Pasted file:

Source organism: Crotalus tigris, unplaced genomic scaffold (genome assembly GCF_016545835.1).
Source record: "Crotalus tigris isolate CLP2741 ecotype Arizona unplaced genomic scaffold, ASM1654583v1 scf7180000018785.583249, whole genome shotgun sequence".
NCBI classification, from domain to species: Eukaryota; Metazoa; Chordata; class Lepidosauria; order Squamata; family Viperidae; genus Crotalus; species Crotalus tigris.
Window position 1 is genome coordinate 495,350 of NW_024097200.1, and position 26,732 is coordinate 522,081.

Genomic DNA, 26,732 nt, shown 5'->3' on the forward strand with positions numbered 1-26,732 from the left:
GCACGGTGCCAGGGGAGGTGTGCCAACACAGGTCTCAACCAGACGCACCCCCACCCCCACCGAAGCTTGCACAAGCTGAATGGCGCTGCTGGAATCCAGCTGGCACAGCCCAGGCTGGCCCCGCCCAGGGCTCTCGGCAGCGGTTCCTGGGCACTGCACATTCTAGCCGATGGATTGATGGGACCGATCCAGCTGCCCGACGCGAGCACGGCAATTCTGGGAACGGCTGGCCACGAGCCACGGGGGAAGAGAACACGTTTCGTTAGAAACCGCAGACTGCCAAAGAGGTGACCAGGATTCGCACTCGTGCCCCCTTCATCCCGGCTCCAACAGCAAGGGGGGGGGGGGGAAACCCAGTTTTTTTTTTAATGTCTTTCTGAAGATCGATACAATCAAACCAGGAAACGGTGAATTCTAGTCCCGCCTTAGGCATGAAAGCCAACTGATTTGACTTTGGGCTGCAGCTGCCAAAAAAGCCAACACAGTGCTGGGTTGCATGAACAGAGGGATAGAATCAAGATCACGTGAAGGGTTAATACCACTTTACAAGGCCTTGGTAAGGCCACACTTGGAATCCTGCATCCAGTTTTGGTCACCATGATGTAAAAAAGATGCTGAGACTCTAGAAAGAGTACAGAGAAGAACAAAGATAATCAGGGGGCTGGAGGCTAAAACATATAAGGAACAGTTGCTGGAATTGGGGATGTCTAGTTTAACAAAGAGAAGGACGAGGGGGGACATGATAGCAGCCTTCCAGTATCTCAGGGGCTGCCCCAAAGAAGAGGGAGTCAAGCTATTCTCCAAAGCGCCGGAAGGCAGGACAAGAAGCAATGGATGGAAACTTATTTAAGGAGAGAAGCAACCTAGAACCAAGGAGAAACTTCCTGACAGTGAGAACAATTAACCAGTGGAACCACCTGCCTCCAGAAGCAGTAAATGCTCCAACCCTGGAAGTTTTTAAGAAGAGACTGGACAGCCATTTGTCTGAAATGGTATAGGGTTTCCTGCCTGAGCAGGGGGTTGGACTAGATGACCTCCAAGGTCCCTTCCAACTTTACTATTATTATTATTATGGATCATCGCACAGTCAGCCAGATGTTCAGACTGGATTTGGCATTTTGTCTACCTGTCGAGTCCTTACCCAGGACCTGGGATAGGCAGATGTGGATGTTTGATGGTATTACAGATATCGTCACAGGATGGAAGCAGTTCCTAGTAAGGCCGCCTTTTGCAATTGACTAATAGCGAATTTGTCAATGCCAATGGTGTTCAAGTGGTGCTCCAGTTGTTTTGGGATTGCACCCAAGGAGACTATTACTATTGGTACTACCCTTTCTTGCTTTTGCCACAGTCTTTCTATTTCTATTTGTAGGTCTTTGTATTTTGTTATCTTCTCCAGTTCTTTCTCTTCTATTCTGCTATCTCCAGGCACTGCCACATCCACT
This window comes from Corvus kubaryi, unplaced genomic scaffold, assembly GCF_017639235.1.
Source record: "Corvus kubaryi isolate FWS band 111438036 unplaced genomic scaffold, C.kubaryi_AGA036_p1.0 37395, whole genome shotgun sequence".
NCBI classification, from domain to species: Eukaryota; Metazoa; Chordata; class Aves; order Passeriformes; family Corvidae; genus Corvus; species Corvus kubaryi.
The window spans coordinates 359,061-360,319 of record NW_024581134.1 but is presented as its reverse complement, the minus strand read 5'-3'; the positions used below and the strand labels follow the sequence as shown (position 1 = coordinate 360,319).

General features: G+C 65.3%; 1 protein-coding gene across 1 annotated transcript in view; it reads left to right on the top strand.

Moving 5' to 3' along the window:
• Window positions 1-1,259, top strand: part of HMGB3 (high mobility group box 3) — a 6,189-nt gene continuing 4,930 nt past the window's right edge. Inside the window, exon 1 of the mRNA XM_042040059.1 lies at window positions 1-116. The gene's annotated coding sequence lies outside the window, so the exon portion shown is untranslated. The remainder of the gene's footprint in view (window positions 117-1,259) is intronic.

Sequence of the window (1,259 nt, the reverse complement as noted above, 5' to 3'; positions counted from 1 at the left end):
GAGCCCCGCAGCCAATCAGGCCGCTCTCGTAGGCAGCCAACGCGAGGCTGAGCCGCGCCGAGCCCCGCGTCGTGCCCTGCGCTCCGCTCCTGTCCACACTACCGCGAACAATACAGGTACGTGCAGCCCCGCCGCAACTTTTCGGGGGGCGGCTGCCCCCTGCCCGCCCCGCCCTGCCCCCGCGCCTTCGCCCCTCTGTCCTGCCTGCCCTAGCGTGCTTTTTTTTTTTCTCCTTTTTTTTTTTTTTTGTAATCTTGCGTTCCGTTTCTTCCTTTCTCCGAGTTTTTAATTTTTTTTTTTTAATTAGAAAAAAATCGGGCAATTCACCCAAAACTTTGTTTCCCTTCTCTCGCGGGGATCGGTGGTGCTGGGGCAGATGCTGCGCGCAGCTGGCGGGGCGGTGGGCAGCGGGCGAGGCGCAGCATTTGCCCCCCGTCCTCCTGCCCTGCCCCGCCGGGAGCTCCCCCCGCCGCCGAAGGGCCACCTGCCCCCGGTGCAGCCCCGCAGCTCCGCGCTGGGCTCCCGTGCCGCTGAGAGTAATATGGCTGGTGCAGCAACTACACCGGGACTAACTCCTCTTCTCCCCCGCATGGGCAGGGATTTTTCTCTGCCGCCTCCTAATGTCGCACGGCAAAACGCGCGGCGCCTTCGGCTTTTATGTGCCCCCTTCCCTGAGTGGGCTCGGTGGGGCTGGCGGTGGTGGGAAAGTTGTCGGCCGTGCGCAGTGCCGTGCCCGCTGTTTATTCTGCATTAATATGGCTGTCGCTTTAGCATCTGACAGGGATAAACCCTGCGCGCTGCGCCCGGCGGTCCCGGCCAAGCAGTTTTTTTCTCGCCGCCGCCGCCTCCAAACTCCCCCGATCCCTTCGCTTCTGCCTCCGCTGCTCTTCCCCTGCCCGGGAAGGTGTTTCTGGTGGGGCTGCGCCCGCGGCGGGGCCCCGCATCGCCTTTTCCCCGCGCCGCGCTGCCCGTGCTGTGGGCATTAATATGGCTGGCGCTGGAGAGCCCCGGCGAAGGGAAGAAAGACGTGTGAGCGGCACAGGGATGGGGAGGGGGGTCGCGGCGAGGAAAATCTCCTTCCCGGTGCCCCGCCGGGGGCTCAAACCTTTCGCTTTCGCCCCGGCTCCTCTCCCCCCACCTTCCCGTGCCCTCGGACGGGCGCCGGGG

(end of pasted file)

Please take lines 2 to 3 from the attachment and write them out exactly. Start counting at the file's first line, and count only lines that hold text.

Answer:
Source record: "Crotalus tigris isolate CLP2741 ecotype Arizona unplaced genomic scaffold, ASM1654583v1 scf7180000018785.583249, whole genome shotgun sequence".
NCBI classification, from domain to species: Eukaryota; Metazoa; Chordata; class Lepidosauria; order Squamata; family Viperidae; genus Crotalus; species Crotalus tigris.